Pierce Pioneer

Ask the Raider Bird

Submit your questions to the Raider Bird and he will answer them!

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Dear Raider Bird,

Do you like to dance, and if so what kind of dance move you like to do?

How do you not trip?

 

Hi there.  These two questions go well together.  You would think with these big talons I might have trouble walking and dancing.  I will say that going up stairs can be tough.  But I get around best by dancing!

It’s easier to not step on my own toes when I’m shaking my tail feathers.  If you see me, I’m usually shuffling my way around the halls.  There are few things I enjoy as much as dancing.

My favorite dance move is the “cabbage patch.”  This one came from a music video “The Cabbage Patch,” in which the dance was performed by the Gucci Crew II.  It’s an easy dance move.  You just put your hands together, and move them together in a circular motion.  Imagine you are stirring a really big bowl of cake batter with a huge spoon.  Then just groove with it while your work that cake batter!

Questions acknowledge LGBTQ community

Anna Wolfe Staff Writer

Students who register for courses starting in May are prompted for the first time to answer two new questions: “What is your sexual orientation?” and “What is your gender identity?” These questions, according to faculty, have been added to the registration process in order to better understand and serve the student body at Pierce College.

Nancy Houck, Dean of Student Success, said, “The information will give us just some general direction as to what services we might be able to provide.”

Debra Gilchrist, Vice President for Learning and Student Success, said lesbian, gay, bisexual, transgender and queer (LGBTQ) students from community colleges around the state approached their administrations, demonstrating their desire to be more visible to the college and identified in different ways.

“They were an invisible population. They’re not seen. They wanted programming to be able to be addressed in their direction,” Gilchrist said. “They thought that if the college knew how many LGBT students there were, it might change the kind of programming and services that the college offered.”

Gilchrist said these students laid the groundwork for implementing the new questions. She said the information will promote additional accommodations for these students.

“The transgender students, in particular, were looking for more single restrooms, so that there were gender neutral restrooms,” she said. “They were looking for the forms to have something on there that identified them, because right now all the options are male female, and some of them would not check those boxes. So where are they seen?”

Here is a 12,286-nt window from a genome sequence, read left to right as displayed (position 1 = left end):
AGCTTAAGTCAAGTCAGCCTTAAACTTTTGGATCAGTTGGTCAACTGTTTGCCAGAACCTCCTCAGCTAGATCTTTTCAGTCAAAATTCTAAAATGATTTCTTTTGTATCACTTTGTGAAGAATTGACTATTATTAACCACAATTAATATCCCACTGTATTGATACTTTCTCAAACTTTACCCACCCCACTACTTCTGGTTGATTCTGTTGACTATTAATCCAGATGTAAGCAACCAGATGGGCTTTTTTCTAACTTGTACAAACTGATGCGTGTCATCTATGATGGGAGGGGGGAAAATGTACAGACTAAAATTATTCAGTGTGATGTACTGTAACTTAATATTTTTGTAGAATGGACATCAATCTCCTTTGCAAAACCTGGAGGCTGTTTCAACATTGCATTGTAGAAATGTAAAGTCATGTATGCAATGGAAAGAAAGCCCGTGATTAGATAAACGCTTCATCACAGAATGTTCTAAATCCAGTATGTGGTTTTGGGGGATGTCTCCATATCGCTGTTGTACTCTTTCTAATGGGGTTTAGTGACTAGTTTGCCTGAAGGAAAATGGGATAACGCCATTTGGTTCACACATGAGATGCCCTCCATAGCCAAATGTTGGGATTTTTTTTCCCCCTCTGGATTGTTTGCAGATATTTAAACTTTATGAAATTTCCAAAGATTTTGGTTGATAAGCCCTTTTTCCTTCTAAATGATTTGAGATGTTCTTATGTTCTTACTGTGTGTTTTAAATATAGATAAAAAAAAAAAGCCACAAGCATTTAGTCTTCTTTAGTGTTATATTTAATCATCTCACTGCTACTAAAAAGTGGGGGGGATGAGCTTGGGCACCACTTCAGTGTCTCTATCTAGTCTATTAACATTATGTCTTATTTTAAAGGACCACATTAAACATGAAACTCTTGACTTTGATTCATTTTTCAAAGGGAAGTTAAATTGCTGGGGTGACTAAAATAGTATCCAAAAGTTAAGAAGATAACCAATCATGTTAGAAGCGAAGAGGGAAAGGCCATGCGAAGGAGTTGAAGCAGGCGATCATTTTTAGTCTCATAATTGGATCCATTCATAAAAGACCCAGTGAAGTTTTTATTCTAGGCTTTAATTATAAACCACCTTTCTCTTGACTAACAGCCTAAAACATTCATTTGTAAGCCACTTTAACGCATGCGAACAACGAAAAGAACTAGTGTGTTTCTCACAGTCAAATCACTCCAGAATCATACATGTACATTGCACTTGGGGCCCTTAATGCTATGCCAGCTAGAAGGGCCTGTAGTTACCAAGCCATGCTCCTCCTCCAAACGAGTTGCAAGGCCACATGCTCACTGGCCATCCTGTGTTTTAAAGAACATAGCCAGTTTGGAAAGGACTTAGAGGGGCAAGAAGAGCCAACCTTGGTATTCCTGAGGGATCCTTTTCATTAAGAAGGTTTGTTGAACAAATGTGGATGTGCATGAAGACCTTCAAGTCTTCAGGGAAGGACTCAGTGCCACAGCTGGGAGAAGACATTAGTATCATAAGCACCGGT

Gilchrist said the recognition of the LGBTQ students might also influence the types of speakers the college hosts and the way the college uses wording in signs or policies.

There has been a mixed response from students regarding the new questions which, Gilchrist said, is contingent upon each student’s approach to identity deviance.

“LGBT students will think ‘Wow, this is great for me because now I see that I can have an identity,” she said. “Or a straight student may say ‘Oh isn’t that great, someone else’s identity is being recognized.’”

Gilchrist said students who may view the questions negatively do so because their experience has been that sexual identity should be closeted, or is a detail people should be afraid to reveal. This is inconsistent with the experience of many LGBTQ students who wish to be identified, Gilchrist said.

The questions are in multiple-choice form, including the option “prefer not to answer.” The sexual orientation question can be answered with: bisexual, gay, lesbian, queer, straight/heterosexual, other, or prefer not to answer. The gender identity options include: feminine, masculine, androgynous, gender neutral, transgender, other, and prefer not to answer. The purpose of providing these various answers is to give the student the chance to voice exactly how they see themselves, Gilchrist said, by giving the most diverse range of answers possible.

Jennifer Maclin, a Sociology professor at Pierce, said she expects some resistance, along with many “prefer not to answer” results, due to students questioning the anonymity of the data.

“Since their names and info are tied to it – I think a lot of people won’t disclose,” she said. Maclin also said it is important for students to understand the terminology in order for them to check the right answer.

“Queer is different than gay in that it isn’t really about liking your ‘same sex’ like we think. It is actually more of an umbrella term describing an individual than a straightforward sexual orientation.”

Gilchrist said allowing students to be identified exactly the way they wish is fulfilling Pierce’s responsibility to its students.

“We want to be a college that is open to everyone. Everyone is welcome here; that’s been our mission all along. I think we have a responsibility to every student to be fair, to see that student for the full person that they are,” she said. “We see you, we recognize you, and to the degree you want to be seen within Pierce College, we want to honor you.”

Houck said the questions validate Pierce as a community that values its diversity.

“Clearly, Pierce College, especially Ft. Steilacoom, and more so Puyallup as years goes on, is a very diverse student population. We realize that students come to us with very unique situations and needs, and any way that we can determine what those needs are I think is just a positive for the students,” she said. “So this would just be one more way of learning about our student population.”

More information including a video made by students to explain the purpose for the questions can be viewed at diversity.highline.edu/lgbtq.php.

 

 

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